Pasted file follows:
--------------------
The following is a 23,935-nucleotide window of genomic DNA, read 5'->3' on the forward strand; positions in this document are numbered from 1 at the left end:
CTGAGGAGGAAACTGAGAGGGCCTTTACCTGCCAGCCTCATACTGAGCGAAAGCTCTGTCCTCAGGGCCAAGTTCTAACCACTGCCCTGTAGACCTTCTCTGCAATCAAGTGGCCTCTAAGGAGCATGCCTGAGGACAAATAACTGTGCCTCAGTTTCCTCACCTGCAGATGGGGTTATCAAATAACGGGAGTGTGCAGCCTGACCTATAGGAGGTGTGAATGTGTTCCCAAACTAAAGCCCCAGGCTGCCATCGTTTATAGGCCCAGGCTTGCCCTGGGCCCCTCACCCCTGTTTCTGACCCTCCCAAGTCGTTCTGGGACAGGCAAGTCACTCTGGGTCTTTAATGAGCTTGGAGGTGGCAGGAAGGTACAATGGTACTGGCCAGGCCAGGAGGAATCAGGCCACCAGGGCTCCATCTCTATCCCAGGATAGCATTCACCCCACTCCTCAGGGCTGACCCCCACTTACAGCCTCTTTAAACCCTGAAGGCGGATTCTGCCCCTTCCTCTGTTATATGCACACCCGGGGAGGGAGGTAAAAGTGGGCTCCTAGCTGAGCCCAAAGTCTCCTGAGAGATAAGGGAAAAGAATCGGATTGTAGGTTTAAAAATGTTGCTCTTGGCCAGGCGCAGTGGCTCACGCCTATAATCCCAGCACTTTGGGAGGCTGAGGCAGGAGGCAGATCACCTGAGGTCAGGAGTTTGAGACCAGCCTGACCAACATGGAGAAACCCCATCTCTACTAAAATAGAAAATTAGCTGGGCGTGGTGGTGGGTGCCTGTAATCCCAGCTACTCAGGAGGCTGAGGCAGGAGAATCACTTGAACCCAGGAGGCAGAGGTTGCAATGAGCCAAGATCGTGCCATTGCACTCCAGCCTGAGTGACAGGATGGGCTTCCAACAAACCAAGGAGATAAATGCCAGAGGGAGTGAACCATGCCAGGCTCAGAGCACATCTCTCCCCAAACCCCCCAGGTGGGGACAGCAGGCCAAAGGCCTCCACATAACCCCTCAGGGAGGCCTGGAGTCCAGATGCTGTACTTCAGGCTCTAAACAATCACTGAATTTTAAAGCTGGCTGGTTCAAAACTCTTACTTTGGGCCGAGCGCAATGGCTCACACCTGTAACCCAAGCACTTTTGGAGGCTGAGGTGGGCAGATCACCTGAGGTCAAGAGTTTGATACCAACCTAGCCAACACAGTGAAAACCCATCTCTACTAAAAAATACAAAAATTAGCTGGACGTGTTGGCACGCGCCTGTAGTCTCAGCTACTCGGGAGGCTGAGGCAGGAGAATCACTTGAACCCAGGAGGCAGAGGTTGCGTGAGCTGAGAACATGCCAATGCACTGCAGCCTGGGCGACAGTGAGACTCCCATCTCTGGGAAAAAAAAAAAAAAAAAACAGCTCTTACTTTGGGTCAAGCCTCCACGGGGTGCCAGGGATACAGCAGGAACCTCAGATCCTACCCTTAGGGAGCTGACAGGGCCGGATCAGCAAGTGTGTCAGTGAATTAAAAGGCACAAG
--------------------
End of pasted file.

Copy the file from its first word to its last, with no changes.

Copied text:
The following is a 23,935-nucleotide window of genomic DNA, read 5'->3' on the forward strand; positions in this document are numbered from 1 at the left end:
CTGAGGAGGAAACTGAGAGGGCCTTTACCTGCCAGCCTCATACTGAGCGAAAGCTCTGTCCTCAGGGCCAAGTTCTAACCACTGCCCTGTAGACCTTCTCTGCAATCAAGTGGCCTCTAAGGAGCATGCCTGAGGACAAATAACTGTGCCTCAGTTTCCTCACCTGCAGATGGGGTTATCAAATAACGGGAGTGTGCAGCCTGACCTATAGGAGGTGTGAATGTGTTCCCAAACTAAAGCCCCAGGCTGCCATCGTTTATAGGCCCAGGCTTGCCCTGGGCCCCTCACCCCTGTTTCTGACCCTCCCAAGTCGTTCTGGGACAGGCAAGTCACTCTGGGTCTTTAATGAGCTTGGAGGTGGCAGGAAGGTACAATGGTACTGGCCAGGCCAGGAGGAATCAGGCCACCAGGGCTCCATCTCTATCCCAGGATAGCATTCACCCCACTCCTCAGGGCTGACCCCCACTTACAGCCTCTTTAAACCCTGAAGGCGGATTCTGCCCCTTCCTCTGTTATATGCACACCCGGGGAGGGAGGTAAAAGTGGGCTCCTAGCTGAGCCCAAAGTCTCCTGAGAGATAAGGGAAAAGAATCGGATTGTAGGTTTAAAAATGTTGCTCTTGGCCAGGCGCAGTGGCTCACGCCTATAATCCCAGCACTTTGGGAGGCTGAGGCAGGAGGCAGATCACCTGAGGTCAGGAGTTTGAGACCAGCCTGACCAACATGGAGAAACCCCATCTCTACTAAAATAGAAAATTAGCTGGGCGTGGTGGTGGGTGCCTGTAATCCCAGCTACTCAGGAGGCTGAGGCAGGAGAATCACTTGAACCCAGGAGGCAGAGGTTGCAATGAGCCAAGATCGTGCCATTGCACTCCAGCCTGAGTGACAGGATGGGCTTCCAACAAACCAAGGAGATAAATGCCAGAGGGAGTGAACCATGCCAGGCTCAGAGCACATCTCTCCCCAAACCCCCCAGGTGGGGACAGCAGGCCAAAGGCCTCCACATAACCCCTCAGGGAGGCCTGGAGTCCAGATGCTGTACTTCAGGCTCTAAACAATCACTGAATTTTAAAGCTGGCTGGTTCAAAACTCTTACTTTGGGCCGAGCGCAATGGCTCACACCTGTAACCCAAGCACTTTTGGAGGCTGAGGTGGGCAGATCACCTGAGGTCAAGAGTTTGATACCAACCTAGCCAACACAGTGAAAACCCATCTCTACTAAAAAATACAAAAATTAGCTGGACGTGTTGGCACGCGCCTGTAGTCTCAGCTACTCGGGAGGCTGAGGCAGGAGAATCACTTGAACCCAGGAGGCAGAGGTTGCGTGAGCTGAGAACATGCCAATGCACTGCAGCCTGGGCGACAGTGAGACTCCCATCTCTGGGAAAAAAAAAAAAAAAAAACAGCTCTTACTTTGGGTCAAGCCTCCACGGGGTGCCAGGGATACAGCAGGAACCTCAGATCCTACCCTTAGGGAGCTGACAGGGCCGGATCAGCAAGTGTGTCAGTGAATTAAAAGGCACAAG